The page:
One wonderful find in the app is a group of short color movies by an amateur filmmaker by the name of H. Earl Hoover. The silent movies give a personal perspective of the event from a regular citizen who attended the fair, and the color and scope of the event really comes across in these movies.
The NYPL team was able to recreate the "Democracity" city of the future pageant that took place inside the Fair's iconic Perisphere, using a combination of pre-production drawings, scripts, photos, musical scores, a chorus, and computer animation to create a short video. I'm sure the recreation doesn't have the emotional impact of the actual exhibit, but it was a game attempt by the developers to show what it must have been like.
Something that surprised and delighted me was to find that many of the essays accompanying photos in the app were non-judgmental, telling the story of the New York World's Fair without the usual postmodern "interpretation" that seems to plague many historical exhibits these days. Kudos to the NYPL for keeping the majority of the essays as descriptive as possible without tainting them with personal or political judgment.
Many of the things that we now take for granted, such as electric appliances, television, suburbs, and freeways, were first demonstrated to the public at the Fair. The impending world war is a constant undertone of many of the essays, with discussions of the fate of the Czechoslovakian exhibit after the German invasion in 1938 and how the controversial Soviet Union exhibit closed after 1939 after that nation invaded Poland and Finland.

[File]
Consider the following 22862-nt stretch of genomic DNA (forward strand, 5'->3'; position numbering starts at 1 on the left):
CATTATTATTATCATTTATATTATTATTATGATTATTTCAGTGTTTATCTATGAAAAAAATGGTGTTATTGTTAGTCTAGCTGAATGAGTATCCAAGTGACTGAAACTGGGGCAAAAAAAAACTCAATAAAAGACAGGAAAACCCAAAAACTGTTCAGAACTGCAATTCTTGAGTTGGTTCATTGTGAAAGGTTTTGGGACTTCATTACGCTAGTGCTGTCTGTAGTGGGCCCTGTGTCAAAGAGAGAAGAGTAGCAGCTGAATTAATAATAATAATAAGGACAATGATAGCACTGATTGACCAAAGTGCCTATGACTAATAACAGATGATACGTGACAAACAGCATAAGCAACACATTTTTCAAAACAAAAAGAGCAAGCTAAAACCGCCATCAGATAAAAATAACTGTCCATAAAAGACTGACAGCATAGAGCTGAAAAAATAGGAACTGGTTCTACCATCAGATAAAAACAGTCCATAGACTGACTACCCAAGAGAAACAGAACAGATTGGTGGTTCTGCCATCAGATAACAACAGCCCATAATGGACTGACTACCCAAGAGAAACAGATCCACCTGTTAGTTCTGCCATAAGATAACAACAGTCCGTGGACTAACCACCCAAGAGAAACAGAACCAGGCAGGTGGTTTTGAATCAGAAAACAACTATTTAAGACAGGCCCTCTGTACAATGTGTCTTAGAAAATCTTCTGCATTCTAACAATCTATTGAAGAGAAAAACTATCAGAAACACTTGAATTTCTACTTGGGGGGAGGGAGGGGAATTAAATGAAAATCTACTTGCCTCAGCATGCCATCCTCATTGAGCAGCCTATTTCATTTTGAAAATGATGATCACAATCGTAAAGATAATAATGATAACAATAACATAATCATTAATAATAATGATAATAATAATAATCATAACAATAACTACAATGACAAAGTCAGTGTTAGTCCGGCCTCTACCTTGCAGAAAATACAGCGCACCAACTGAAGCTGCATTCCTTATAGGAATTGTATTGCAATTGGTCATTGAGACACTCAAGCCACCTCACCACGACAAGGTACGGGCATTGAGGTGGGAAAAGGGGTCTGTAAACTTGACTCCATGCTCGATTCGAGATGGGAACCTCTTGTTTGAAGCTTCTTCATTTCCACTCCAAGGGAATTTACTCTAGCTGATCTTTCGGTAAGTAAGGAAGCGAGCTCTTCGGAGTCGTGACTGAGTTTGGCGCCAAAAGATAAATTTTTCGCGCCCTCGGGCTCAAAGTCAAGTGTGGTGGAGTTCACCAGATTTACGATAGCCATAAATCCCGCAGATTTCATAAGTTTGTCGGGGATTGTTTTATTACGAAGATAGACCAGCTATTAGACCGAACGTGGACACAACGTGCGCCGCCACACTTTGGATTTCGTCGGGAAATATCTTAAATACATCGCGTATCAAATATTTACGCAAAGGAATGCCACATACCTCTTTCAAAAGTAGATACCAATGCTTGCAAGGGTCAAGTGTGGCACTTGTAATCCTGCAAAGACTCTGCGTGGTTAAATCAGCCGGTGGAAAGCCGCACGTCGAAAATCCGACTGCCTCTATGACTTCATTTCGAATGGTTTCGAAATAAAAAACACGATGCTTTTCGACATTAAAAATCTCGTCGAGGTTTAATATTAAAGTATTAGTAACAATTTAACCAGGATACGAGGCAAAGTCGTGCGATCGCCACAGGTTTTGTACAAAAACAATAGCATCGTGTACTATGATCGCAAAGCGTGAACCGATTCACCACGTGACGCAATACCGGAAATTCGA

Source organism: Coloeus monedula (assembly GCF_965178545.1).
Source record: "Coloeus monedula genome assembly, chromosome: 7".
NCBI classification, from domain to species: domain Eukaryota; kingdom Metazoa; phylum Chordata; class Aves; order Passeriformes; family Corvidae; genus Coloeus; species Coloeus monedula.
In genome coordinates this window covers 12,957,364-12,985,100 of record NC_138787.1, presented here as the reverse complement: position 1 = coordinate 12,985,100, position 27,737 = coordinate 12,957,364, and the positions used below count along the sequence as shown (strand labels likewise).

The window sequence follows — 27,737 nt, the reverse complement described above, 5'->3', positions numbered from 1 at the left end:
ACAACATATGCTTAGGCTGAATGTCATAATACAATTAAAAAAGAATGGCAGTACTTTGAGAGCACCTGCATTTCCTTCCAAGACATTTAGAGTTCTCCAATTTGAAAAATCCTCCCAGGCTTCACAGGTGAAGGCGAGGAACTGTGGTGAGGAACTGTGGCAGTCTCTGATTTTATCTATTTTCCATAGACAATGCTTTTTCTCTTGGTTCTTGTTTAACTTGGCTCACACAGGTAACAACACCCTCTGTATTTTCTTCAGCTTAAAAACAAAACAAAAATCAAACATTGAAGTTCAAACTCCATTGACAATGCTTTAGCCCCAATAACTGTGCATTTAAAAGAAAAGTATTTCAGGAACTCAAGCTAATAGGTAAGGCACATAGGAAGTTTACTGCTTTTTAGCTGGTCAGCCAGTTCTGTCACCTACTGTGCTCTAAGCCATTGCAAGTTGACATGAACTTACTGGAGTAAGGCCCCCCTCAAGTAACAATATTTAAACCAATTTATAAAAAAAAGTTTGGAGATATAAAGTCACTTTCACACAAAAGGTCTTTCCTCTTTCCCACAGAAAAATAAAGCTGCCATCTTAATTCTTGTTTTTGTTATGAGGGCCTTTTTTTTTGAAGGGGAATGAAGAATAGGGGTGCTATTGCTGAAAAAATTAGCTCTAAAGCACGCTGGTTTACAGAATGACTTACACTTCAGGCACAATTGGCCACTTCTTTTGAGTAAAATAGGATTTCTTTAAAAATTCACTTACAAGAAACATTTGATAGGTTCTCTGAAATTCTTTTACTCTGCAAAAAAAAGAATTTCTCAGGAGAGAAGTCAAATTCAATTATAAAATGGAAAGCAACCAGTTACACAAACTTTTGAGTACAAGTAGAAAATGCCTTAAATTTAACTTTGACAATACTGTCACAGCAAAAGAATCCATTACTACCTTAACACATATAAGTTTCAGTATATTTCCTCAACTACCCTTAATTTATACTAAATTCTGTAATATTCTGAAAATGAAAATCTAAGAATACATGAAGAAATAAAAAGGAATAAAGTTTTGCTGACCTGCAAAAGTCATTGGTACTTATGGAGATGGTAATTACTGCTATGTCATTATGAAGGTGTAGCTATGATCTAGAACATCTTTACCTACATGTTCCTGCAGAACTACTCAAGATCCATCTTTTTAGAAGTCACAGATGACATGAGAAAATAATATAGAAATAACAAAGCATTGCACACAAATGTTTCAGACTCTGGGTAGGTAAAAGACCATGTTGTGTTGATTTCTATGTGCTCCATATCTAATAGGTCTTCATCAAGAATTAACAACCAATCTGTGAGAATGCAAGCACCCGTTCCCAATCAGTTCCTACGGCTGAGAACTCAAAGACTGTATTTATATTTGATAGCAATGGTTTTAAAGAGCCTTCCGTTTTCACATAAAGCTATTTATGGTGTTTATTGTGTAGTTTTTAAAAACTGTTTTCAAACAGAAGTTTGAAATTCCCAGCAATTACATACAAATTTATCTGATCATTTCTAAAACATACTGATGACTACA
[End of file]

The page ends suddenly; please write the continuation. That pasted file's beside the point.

There's no way that I can do justice to the sheer amount and quality of the written and visual content of this app. Just know that if you have an interest in this period of time in our history, the portions of the New York Public Library's collection that are highlighted in this app will keep you entertained for many hours.
The New York Public Library states that Biblion is to become a series of applications that will "explore ... the Library's vast and awe-inspiring collection." In fact, when the app first launches, the phrase "Biblion: The Boundless Library" is displayed, and the Library intends for Biblion to become an electronic magazine of sorts that will highlight different parts of the collection and exhibits.
We're fortunate that the NYPL decided to pick the 1939-40 New York World's Fair as the topic of the first issue of Biblion, as they had a lot of material to work with. If this app is any indication of what we can expect in the future, Biblion is going to be an exciting and worthwhile collection of historical information.
If you're an iPad owner, don't worry about whether or not you like history -- download this free app and give it a try. You might surprise yourself by spending hours immersed in this fascinating look at the future as seen from the past.